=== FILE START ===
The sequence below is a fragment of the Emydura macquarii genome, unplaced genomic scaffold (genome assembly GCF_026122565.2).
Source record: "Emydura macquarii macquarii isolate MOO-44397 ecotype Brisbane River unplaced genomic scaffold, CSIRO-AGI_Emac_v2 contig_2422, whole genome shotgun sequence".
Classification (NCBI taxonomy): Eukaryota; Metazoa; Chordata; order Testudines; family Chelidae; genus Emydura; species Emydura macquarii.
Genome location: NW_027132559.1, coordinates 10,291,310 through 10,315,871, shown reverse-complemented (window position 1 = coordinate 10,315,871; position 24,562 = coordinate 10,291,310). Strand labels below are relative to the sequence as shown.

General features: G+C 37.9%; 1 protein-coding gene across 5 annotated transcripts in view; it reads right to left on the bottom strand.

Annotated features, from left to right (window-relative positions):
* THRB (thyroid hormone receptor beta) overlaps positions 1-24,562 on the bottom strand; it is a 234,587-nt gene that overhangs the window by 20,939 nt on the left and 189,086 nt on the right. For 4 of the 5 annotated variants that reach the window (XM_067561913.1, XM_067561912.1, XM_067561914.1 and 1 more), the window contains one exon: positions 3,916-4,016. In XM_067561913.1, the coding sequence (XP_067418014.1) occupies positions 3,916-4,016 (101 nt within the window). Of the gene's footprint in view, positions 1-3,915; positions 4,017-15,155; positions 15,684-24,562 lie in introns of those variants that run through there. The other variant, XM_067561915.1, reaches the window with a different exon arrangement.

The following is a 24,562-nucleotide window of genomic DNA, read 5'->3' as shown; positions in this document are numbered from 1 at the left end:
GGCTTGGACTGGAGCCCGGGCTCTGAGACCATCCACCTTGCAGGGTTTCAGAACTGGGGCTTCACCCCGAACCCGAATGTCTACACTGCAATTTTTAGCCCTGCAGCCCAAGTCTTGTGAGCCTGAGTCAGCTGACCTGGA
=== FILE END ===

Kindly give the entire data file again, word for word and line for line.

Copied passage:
The sequence below is a fragment of the Emydura macquarii genome, unplaced genomic scaffold (genome assembly GCF_026122565.2).
Source record: "Emydura macquarii macquarii isolate MOO-44397 ecotype Brisbane River unplaced genomic scaffold, CSIRO-AGI_Emac_v2 contig_2422, whole genome shotgun sequence".
Classification (NCBI taxonomy): Eukaryota; Metazoa; Chordata; order Testudines; family Chelidae; genus Emydura; species Emydura macquarii.
Genome location: NW_027132559.1, coordinates 10,291,310 through 10,315,871, shown reverse-complemented (window position 1 = coordinate 10,315,871; position 24,562 = coordinate 10,291,310). Strand labels below are relative to the sequence as shown.

General features: G+C 37.9%; 1 protein-coding gene across 5 annotated transcripts in view; it reads right to left on the bottom strand.

Annotated features, from left to right (window-relative positions):
* THRB (thyroid hormone receptor beta) overlaps positions 1-24,562 on the bottom strand; it is a 234,587-nt gene that overhangs the window by 20,939 nt on the left and 189,086 nt on the right. For 4 of the 5 annotated variants that reach the window (XM_067561913.1, XM_067561912.1, XM_067561914.1 and 1 more), the window contains one exon: positions 3,916-4,016. In XM_067561913.1, the coding sequence (XP_067418014.1) occupies positions 3,916-4,016 (101 nt within the window). Of the gene's footprint in view, positions 1-3,915; positions 4,017-15,155; positions 15,684-24,562 lie in introns of those variants that run through there. The other variant, XM_067561915.1, reaches the window with a different exon arrangement.

The following is a 24,562-nucleotide window of genomic DNA, read 5'->3' as shown; positions in this document are numbered from 1 at the left end:
GGCTTGGACTGGAGCCCGGGCTCTGAGACCATCCACCTTGCAGGGTTTCAGAACTGGGGCTTCACCCCGAACCCGAATGTCTACACTGCAATTTTTAGCCCTGCAGCCCAAGTCTTGTGAGCCTGAGTCAGCTGACCTGGA